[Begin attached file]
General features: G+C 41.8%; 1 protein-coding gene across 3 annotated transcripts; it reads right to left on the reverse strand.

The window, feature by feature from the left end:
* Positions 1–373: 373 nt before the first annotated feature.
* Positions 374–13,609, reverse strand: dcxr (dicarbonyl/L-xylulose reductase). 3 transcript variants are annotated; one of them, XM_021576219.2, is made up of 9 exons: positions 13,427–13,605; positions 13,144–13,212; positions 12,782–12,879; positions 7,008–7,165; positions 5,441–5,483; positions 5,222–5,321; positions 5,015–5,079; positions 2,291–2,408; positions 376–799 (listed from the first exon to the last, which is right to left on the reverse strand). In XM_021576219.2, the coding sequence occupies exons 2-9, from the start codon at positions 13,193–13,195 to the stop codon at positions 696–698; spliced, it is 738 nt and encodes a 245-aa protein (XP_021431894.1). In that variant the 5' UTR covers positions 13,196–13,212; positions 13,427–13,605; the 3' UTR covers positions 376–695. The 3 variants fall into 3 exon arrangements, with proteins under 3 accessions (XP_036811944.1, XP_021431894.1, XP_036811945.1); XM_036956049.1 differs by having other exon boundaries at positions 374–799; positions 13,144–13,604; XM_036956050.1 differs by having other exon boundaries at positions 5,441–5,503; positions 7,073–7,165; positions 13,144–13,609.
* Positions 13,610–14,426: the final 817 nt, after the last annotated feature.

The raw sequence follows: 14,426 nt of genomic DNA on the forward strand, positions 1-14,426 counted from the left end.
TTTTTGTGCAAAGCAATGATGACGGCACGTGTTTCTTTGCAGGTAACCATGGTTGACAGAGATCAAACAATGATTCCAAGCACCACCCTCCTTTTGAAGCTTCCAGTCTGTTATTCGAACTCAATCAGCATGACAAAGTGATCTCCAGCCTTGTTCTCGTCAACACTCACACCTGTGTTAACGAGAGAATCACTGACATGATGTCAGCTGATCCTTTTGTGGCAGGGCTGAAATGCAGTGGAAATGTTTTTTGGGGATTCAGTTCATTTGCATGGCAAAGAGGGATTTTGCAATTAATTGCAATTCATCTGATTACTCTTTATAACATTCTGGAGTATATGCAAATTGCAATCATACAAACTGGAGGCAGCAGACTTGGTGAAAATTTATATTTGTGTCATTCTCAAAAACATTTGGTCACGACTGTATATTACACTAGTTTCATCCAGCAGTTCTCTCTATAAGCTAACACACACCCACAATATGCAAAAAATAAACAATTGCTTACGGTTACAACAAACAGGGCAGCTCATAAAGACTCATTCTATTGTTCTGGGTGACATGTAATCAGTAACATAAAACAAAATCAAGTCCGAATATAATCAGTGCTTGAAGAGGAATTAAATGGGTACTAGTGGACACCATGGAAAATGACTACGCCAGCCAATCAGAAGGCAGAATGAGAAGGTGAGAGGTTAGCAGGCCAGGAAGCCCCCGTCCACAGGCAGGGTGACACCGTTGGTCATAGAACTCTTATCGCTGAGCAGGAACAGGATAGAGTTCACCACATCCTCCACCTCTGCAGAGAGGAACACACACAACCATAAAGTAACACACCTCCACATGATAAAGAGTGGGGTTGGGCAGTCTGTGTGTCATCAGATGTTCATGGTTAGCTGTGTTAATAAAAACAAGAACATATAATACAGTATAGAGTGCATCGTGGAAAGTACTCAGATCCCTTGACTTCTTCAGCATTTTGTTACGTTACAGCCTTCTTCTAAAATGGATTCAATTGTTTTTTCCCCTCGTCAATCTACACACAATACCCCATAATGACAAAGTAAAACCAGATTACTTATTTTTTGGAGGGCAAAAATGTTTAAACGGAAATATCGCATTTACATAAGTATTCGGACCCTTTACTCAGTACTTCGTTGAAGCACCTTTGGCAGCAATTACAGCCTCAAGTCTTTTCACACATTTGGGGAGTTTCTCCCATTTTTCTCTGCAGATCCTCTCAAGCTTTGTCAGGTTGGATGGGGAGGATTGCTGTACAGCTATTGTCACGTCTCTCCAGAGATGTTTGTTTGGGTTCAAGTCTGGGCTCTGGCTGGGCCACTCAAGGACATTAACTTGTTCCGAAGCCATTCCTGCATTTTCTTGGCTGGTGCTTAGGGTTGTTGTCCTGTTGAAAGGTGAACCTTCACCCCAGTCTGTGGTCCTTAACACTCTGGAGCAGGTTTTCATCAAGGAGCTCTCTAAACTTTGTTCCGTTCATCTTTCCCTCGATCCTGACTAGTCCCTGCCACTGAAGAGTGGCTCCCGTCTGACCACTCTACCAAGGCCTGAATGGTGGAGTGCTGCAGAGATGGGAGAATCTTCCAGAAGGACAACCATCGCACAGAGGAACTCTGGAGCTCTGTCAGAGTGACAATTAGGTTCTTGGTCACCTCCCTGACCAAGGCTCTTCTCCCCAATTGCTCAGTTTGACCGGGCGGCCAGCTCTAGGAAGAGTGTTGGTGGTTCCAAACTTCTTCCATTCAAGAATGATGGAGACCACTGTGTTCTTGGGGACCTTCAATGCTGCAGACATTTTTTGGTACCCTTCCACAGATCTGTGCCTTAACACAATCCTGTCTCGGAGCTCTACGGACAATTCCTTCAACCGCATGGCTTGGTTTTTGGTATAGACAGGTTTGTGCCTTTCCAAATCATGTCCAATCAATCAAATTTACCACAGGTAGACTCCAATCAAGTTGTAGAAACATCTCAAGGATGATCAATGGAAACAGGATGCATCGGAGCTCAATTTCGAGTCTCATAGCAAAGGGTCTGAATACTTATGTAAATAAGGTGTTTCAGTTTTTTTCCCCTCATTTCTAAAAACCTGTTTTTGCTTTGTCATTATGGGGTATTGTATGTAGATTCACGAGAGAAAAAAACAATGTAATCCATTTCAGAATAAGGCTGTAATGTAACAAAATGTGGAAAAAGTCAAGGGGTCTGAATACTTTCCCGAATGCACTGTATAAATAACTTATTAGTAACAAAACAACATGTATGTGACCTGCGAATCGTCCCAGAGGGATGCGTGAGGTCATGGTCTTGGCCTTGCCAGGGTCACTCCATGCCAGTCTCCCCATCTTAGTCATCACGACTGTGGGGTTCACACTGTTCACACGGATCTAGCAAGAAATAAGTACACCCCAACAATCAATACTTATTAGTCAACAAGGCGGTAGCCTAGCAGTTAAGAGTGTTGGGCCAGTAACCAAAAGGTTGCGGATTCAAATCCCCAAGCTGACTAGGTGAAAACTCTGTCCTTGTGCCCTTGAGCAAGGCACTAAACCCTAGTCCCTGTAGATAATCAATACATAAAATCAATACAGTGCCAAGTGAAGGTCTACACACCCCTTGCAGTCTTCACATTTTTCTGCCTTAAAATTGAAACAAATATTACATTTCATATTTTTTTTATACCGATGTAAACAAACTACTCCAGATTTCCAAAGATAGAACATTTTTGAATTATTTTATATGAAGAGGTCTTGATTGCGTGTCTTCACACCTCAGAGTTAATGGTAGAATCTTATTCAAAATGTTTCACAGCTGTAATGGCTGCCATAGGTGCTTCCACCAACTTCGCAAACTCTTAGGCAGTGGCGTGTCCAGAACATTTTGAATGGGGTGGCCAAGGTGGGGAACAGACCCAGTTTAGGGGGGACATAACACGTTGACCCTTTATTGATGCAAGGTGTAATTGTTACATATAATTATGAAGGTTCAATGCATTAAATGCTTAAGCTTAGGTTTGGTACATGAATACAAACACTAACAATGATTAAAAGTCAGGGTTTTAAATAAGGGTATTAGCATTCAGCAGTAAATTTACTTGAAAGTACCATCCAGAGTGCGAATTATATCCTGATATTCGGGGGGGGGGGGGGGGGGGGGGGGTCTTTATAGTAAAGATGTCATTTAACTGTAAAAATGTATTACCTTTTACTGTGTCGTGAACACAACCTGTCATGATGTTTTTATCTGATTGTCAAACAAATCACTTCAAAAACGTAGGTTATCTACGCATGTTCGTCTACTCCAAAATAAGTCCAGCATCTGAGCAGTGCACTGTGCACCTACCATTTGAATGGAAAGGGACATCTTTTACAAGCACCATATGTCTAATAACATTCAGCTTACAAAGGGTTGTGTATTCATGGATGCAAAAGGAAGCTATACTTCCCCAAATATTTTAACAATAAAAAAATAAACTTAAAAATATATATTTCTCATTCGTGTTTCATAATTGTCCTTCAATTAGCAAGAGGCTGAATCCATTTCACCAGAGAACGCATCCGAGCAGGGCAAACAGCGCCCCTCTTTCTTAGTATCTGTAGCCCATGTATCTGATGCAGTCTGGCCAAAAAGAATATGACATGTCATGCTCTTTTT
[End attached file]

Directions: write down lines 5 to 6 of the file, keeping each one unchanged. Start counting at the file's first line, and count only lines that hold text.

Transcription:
* Positions 13,610–14,426: the final 817 nt, after the last annotated feature.

The raw sequence follows: 14,426 nt of genomic DNA on the forward strand, positions 1-14,426 counted from the left end.